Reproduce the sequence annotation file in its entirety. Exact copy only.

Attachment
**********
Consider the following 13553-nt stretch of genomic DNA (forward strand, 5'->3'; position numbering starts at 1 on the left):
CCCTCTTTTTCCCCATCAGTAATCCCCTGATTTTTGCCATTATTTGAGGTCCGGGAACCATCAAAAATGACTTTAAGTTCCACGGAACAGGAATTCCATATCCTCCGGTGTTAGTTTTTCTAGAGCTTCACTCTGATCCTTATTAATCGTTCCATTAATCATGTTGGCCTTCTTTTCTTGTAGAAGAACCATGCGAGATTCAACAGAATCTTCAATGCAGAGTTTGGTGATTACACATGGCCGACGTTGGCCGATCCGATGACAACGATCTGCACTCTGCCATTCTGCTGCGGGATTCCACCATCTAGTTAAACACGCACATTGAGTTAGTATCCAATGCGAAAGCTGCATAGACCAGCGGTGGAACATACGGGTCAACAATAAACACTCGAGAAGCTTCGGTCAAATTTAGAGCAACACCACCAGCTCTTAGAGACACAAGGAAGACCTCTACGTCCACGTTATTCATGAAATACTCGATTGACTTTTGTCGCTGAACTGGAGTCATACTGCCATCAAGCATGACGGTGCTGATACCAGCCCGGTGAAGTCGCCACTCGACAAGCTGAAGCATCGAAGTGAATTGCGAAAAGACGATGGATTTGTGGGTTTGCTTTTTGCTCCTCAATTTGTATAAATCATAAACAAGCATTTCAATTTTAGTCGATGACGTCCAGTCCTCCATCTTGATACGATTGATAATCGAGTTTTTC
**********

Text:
Consider the following 13553-nt stretch of genomic DNA (forward strand, 5'->3'; position numbering starts at 1 on the left):
CCCTCTTTTTCCCCATCAGTAATCCCCTGATTTTTGCCATTATTTGAGGTCCGGGAACCATCAAAAATGACTTTAAGTTCCACGGAACAGGAATTCCATATCCTCCGGTGTTAGTTTTTCTAGAGCTTCACTCTGATCCTTATTAATCGTTCCATTAATCATGTTGGCCTTCTTTTCTTGTAGAAGAACCATGCGAGATTCAACAGAATCTTCAATGCAGAGTTTGGTGATTACACATGGCCGACGTTGGCCGATCCGATGACAACGATCTGCACTCTGCCATTCTGCTGCGGGATTCCACCATCTAGTTAAACACGCACATTGAGTTAGTATCCAATGCGAAAGCTGCATAGACCAGCGGTGGAACATACGGGTCAACAATAAACACTCGAGAAGCTTCGGTCAAATTTAGAGCAACACCACCAGCTCTTAGAGACACAAGGAAGACCTCTACGTCCACGTTATTCATGAAATACTCGATTGACTTTTGTCGCTGAACTGGAGTCATACTGCCATCAAGCATGACGGTGCTGATACCAGCCCGGTGAAGTCGCCACTCGACAAGCTGAAGCATCGAAGTGAATTGCGAAAAGACGATGGATTTGTGGGTTTGCTTTTTGCTCCTCAATTTGTATAAATCATAAACAAGCATTTCAATTTTAGTCGATGACGTCCAGTCCTCCATCTTGATACGATTGATAATCGAGTTTTTC